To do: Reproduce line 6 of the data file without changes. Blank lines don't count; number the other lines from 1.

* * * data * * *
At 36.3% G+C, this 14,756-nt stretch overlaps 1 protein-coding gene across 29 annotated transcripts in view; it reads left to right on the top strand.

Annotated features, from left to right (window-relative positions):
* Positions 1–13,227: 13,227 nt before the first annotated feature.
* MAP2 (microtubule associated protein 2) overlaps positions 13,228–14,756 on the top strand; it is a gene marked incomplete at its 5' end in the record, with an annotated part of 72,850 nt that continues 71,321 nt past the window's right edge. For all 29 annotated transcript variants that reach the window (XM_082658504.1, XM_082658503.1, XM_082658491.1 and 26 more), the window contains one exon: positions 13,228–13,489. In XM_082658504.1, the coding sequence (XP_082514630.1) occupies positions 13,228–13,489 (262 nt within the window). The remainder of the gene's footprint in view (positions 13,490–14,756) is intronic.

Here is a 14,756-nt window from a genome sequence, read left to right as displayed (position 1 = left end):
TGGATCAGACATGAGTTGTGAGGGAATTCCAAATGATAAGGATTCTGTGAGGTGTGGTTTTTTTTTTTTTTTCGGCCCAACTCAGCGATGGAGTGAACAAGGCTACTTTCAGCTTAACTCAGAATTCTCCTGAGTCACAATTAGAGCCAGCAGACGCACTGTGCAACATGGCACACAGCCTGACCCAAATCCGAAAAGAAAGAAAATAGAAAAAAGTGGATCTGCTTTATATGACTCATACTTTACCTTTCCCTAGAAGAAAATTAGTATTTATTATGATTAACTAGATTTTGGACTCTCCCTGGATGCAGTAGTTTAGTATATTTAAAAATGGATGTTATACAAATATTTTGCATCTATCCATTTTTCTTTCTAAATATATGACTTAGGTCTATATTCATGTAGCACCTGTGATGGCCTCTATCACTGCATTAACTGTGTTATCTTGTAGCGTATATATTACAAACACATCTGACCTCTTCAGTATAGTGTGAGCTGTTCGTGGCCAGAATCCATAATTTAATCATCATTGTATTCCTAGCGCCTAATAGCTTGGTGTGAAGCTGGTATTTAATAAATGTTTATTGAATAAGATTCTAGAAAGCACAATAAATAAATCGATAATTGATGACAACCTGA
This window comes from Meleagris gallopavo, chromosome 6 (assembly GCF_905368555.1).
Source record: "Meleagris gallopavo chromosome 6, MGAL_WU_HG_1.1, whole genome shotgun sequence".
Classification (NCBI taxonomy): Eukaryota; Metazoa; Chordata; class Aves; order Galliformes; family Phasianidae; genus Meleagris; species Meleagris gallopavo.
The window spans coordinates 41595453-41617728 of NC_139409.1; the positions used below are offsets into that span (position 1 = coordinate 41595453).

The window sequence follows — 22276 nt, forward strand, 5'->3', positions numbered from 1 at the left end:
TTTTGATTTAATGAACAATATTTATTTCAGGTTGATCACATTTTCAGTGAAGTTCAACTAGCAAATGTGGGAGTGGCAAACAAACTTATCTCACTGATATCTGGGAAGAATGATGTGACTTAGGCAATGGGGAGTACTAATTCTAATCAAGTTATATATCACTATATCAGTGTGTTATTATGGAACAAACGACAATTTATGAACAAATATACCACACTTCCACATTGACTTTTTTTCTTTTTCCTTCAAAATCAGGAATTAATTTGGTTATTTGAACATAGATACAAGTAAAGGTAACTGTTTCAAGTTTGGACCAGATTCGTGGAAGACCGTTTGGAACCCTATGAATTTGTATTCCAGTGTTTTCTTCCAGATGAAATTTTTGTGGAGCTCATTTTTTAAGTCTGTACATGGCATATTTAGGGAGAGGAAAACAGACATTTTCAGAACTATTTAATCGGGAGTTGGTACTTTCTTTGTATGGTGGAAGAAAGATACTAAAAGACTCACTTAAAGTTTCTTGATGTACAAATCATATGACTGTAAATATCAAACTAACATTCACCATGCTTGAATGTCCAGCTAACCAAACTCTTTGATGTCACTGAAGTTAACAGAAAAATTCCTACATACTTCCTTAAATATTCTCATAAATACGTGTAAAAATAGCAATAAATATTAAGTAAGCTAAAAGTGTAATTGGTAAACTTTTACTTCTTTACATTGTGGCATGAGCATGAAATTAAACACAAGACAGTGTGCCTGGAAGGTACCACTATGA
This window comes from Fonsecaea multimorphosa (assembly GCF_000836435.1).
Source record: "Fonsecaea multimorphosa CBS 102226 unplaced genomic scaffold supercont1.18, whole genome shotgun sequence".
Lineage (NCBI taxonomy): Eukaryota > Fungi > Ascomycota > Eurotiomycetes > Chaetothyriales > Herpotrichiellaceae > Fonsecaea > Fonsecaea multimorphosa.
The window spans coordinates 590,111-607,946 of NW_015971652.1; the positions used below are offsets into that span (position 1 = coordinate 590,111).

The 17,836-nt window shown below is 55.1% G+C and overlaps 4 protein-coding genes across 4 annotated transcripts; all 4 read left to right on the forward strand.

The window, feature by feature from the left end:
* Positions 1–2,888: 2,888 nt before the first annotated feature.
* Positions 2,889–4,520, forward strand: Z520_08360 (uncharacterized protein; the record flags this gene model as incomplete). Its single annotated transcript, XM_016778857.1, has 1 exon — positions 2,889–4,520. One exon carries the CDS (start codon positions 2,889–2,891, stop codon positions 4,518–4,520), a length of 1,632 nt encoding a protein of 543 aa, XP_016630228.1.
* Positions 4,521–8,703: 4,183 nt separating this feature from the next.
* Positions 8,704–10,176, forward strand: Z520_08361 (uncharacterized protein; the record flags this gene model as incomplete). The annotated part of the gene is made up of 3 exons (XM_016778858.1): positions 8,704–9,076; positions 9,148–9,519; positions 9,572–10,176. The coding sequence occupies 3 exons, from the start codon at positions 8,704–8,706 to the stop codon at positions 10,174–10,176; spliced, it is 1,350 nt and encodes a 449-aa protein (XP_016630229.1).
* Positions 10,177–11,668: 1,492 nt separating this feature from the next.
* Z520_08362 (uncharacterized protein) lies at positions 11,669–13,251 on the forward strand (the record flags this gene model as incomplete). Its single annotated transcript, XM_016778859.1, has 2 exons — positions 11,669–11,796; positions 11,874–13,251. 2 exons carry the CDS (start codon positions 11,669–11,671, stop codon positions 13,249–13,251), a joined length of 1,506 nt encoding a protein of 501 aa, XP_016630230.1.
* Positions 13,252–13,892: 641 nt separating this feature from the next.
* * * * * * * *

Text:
TGGATCAGACATGAGTTGTGAGGGAATTCCAAATGATAAGGATTCTGTGAGGTGTGGTTTTTTTTTTTTTTTCGGCCCAACTCAGCGATGGAGTGAACAAGGCTACTTTCAGCTTAACTCAGAATTCTCCTGAGTCACAATTAGAGCCAGCAGACGCACTGTGCAACATGGCACACAGCCTGACCCAAATCCGAAAAGAAAGAAAATAGAAAAAAGTGGATCTGCTTTATATGACTCATACTTTACCTTTCCCTAGAAGAAAATTAGTATTTATTATGATTAACTAGATTTTGGACTCTCCCTGGATGCAGTAGTTTAGTATATTTAAAAATGGATGTTATACAAATATTTTGCATCTATCCATTTTTCTTTCTAAATATATGACTTAGGTCTATATTCATGTAGCACCTGTGATGGCCTCTATCACTGCATTAACTGTGTTATCTTGTAGCGTATATATTACAAACACATCTGACCTCTTCAGTATAGTGTGAGCTGTTCGTGGCCAGAATCCATAATTTAATCATCATTGTATTCCTAGCGCCTAATAGCTTGGTGTGAAGCTGGTATTTAATAAATGTTTATTGAATAAGATTCTAGAAAGCACAATAAATAAATCGATAATTGATGACAACCTGA